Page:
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26 Oct 2015

Brian Ganson, Africa Centre for Dispute Settlement (ACDS)

UN Forum Series blog: Is dialogue working? We need more dialogue to find out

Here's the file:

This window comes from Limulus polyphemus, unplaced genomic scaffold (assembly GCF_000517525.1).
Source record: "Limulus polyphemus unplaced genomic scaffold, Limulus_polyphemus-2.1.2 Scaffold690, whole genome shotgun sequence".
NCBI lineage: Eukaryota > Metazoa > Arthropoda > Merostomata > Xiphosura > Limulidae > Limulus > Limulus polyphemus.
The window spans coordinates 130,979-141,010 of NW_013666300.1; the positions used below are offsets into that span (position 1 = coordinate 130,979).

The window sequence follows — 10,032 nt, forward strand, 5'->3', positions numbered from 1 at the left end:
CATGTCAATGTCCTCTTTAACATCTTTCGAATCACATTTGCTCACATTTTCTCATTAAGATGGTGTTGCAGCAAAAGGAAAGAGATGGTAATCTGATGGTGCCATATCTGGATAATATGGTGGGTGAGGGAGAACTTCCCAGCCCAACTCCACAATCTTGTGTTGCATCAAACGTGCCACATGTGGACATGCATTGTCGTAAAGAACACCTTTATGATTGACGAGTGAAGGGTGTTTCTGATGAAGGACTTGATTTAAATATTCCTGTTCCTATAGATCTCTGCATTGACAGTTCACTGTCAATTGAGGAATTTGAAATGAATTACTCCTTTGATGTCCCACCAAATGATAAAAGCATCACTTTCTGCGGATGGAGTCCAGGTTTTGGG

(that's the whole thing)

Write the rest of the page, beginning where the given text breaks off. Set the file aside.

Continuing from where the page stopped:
[M]easurement of whether an operational-level grievance mechanism delivers sound results in individual cases and prevents future harm – is “effective” under the UNGPs – can be challenging...To assess a grievance mechanism, we must apply both an objective standard – do processes and outcomes meet human rights standards? – and a subjective one – do processes and outcomes meet the interests and priorities of the parties as these are defined through the dialogue process?...The evaluation of non-judicial grievance mechanisms becomes much more difficult – and contentious – in the many places in which there is no meaningful access to judicial remedy...A possible meeting point for those suspicious of non-judicial grievance mechanisms and those tasked with their implementation is the reminder that “remedy” and “respect” are inherently intertwined. A well-functioning grievance mechanism is meant to be forwards- as well as backwards-looking...Robust, transparent, and inclusive monitoring and evaluation of non-judicial grievance mechanisms – together by companies, communities and other stakeholders, and facilitated by independent third parties – may therefore be the key to the measurement of their effectiveness. To effect respect for human rights consistent with the Guiding Principles, parties should, in dialogue together, broadly consider substance and process, individual and systems-level outcomes, objective data as well as the perceptions of those concerned...